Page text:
There is an assumption that film noir is a uniquely American phenomenon of the 1940’s and 1950’s, but similar content and stylistic elements exist in some British films of the same period. ‘Brighton Rock’ and ‘The Third Man’ are key examples.
For the purpose of this article, noir is defined both as a style and subject matter. While the content is not as unified as in Westerns, for example, noir generally focuses on the criminal. However, they are not traditional detective stories where solving crime provides the primary plot, instead the films focus on the processes of crime; physical and, more importantly, psychological. In addition, films noir are possessed of a distinctive visual style, drawing heavily on expressionistic art and cinema of the 1920s and 30s. Almost as unique as the lighting, is the disjointed timing used in some noirs, where there are numerous flashbacks or past-tense first person narration. Noir is also easily categorised by its dialogue, which is drawn heavily from the hard-boiled school of authors like Dashiell Hammet, James Cain and Raymond Chandler.
There are almost as many problems categorising a film as “British Noir” as there are defining the genre itself; there are many films that have British actors and a British director but are funded with American money, and made to American production codes, especially true of Hitchcock’s noir-thrillers such as ‘Suspicion’ (1941). Indeed, while ‘The Third Man’ features an American producer (David O. Selznick) and an American actor (Joseph Cotten) it still remains distinctively British because of the European setting, the source material (a screenplay by Grahame Greene) and director Carol Reed. Almost everything about ‘Brighton’ Rock is British, from the source material (also by Greene), through to the actors and the locations and is therefore easily classifiable as a British noir.
‘The Third Man’ contains both the style and themes of more general film noir, but the plot does not focus on criminal psychology to the same extent as many American films despite the rather mournful monologue of the racketeer that opens the film. This means that the film could be viewed more as a traditional detective film, as the primary plot in the film is the amateur detective solving the apparent murder of Harry Lime (Orson Welles). But the film is a marriage of film noir and this traditional genre because the film takes a decidedly different path when one finds out that Lime is alive, and the focus shifts to on an ongoing process of crime and the psychology of the three main characters, more akin to a generic noir film. However, because of this confusion, the film is more significant for its noir style, with heavy use of the techniques mentioned earlier.
Many of the first scenes are shot in daylight, with little in the way of low-key lighting. This is not isolated in terms of the genre; with films ‘Mildred Pierce’ (1945) and ‘Scarlet Street’ (1945) having similar lighting throughout portions of the film which contain primarily melodrama, whereas the noir elements coincide with psychological repercussions of crime. In ‘The Third Man’ it is when his suspicions over Harry Lime’s ‘death’ dominate Holly Martins (Joseph Cotton) that the film noir elements appear. For instance, when Holly is first informed by the porter that Harry was killed and hints that the road accident was not entirely accidental; the scene is shot in a classic German Expressionistic style.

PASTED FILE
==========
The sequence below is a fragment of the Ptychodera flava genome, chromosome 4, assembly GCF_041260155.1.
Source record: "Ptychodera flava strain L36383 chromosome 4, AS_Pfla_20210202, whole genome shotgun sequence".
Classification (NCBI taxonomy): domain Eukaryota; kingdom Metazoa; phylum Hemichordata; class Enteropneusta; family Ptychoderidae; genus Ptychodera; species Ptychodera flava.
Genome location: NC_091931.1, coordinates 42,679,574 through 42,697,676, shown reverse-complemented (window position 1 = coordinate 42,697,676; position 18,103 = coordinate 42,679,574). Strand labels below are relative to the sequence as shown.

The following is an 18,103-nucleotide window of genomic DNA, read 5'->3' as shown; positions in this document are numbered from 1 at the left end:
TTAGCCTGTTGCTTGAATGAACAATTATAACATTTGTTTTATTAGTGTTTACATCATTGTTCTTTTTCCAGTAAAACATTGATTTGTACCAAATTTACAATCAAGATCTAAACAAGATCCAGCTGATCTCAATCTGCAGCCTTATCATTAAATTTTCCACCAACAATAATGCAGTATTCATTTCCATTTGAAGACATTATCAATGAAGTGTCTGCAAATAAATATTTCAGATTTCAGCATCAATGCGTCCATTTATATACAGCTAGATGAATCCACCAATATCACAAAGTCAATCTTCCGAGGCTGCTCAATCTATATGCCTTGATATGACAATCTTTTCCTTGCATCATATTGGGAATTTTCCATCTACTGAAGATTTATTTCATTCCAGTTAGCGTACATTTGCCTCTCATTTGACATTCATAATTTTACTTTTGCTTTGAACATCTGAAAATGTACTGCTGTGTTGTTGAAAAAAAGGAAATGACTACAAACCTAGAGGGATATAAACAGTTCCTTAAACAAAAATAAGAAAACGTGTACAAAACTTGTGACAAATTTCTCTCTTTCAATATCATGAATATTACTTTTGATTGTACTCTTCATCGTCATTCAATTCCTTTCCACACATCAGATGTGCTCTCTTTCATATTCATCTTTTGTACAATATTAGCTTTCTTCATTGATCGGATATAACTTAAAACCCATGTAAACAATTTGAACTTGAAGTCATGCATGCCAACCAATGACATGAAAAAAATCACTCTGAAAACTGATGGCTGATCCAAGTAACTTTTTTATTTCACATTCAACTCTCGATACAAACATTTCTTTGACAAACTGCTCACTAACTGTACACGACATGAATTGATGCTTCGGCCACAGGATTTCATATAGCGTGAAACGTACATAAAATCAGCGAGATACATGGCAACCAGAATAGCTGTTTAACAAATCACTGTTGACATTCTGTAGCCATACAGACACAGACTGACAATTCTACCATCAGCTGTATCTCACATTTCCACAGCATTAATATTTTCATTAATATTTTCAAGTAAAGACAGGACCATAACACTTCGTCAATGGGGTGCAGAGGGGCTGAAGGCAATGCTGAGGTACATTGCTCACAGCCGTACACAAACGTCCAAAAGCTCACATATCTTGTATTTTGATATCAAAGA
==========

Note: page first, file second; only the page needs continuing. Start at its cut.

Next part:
While not as dimly lit as in many noir films, the odd angle used by the cinematographer Robert Krasker using the repetitious architecture of the stairs for an effect that makes it difficult to perceive depth, bearing a resemblance to a flat-perspective modernist painting. It is characteristic of film noir that the shadow of the character is much more significant and dominating than the character themselves.
Later on, when Holly’s suspicions are realised, and just after Harry is revealed, the film takes these elements to their extremes, best shown in the following shot;
The visual noir elements in ‘Brighton Rock’ seem to be less self-consciously expressionistic than ‘The Third Man’ and so the film fits into the British noir canon through its emphasis on crime, rather than its stylistics. However, it does have many shots that are characteristic of the noir style, as is shown in the following comparison;
The first image is of Pinkie Brown (Richard Attenborough) from ‘Brighton Rock’, and the second is Al Roberts (Tom Neal) from the opening scene of ‘Detour’ (1945). In the latter film, the shadowed face and lit eyes is accompanied by a soliloquy where the protagonist recounts his guilt. In the former, Pinkie is about to push his previously trusted associate from the landing to his death. However, despite the differences in setting and character, the low-key lighting brings the viewers attention to the determined and melancholic eyes. In ‘Brighton Rock’, the link between areas of high tension in the plot and an increase in film noir style is less apparent than ‘The Third Man’; although the film’s climax on the pier is fittingly more noir in style than the rest of the film.